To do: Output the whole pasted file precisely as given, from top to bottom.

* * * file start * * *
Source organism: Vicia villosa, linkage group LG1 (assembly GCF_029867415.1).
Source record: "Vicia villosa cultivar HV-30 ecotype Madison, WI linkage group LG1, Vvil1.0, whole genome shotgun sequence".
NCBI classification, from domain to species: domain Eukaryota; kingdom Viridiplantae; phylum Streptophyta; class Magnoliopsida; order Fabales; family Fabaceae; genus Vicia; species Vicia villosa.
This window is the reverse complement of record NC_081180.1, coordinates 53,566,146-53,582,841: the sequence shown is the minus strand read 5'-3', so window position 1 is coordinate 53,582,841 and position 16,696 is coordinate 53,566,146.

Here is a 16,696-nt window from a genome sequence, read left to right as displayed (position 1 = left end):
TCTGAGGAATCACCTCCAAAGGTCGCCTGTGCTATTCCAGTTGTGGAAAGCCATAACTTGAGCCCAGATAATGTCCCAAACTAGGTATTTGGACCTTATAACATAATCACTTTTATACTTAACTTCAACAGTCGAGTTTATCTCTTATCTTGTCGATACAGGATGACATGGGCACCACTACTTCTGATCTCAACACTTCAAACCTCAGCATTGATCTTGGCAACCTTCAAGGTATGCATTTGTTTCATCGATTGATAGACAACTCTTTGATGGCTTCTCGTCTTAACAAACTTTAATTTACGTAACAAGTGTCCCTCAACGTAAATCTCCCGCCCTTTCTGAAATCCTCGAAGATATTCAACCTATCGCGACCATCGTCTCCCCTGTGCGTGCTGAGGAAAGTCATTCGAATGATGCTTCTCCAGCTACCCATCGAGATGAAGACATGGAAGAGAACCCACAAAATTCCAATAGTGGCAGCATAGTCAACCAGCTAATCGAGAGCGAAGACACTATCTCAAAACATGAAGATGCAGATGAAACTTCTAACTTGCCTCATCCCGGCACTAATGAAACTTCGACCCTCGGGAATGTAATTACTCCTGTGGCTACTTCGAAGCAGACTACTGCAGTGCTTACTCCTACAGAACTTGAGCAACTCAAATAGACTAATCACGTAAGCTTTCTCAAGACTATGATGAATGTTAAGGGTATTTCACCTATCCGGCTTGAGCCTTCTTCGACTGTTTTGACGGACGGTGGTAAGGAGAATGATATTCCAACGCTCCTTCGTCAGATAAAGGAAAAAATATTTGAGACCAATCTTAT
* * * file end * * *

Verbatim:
Source organism: Vicia villosa, linkage group LG1 (assembly GCF_029867415.1).
Source record: "Vicia villosa cultivar HV-30 ecotype Madison, WI linkage group LG1, Vvil1.0, whole genome shotgun sequence".
NCBI classification, from domain to species: domain Eukaryota; kingdom Viridiplantae; phylum Streptophyta; class Magnoliopsida; order Fabales; family Fabaceae; genus Vicia; species Vicia villosa.
This window is the reverse complement of record NC_081180.1, coordinates 53,566,146-53,582,841: the sequence shown is the minus strand read 5'-3', so window position 1 is coordinate 53,582,841 and position 16,696 is coordinate 53,566,146.

Here is a 16,696-nt window from a genome sequence, read left to right as displayed (position 1 = left end):
TCTGAGGAATCACCTCCAAAGGTCGCCTGTGCTATTCCAGTTGTGGAAAGCCATAACTTGAGCCCAGATAATGTCCCAAACTAGGTATTTGGACCTTATAACATAATCACTTTTATACTTAACTTCAACAGTCGAGTTTATCTCTTATCTTGTCGATACAGGATGACATGGGCACCACTACTTCTGATCTCAACACTTCAAACCTCAGCATTGATCTTGGCAACCTTCAAGGTATGCATTTGTTTCATCGATTGATAGACAACTCTTTGATGGCTTCTCGTCTTAACAAACTTTAATTTACGTAACAAGTGTCCCTCAACGTAAATCTCCCGCCCTTTCTGAAATCCTCGAAGATATTCAACCTATCGCGACCATCGTCTCCCCTGTGCGTGCTGAGGAAAGTCATTCGAATGATGCTTCTCCAGCTACCCATCGAGATGAAGACATGGAAGAGAACCCACAAAATTCCAATAGTGGCAGCATAGTCAACCAGCTAATCGAGAGCGAAGACACTATCTCAAAACATGAAGATGCAGATGAAACTTCTAACTTGCCTCATCCCGGCACTAATGAAACTTCGACCCTCGGGAATGTAATTACTCCTGTGGCTACTTCGAAGCAGACTACTGCAGTGCTTACTCCTACAGAACTTGAGCAACTCAAATAGACTAATCACGTAAGCTTTCTCAAGACTATGATGAATGTTAAGGGTATTTCACCTATCCGGCTTGAGCCTTCTTCGACTGTTTTGACGGACGGTGGTAAGGAGAATGATATTCCAACGCTCCTTCGTCAGATAAAGGAAAAAATATTTGAGACCAATCTTAT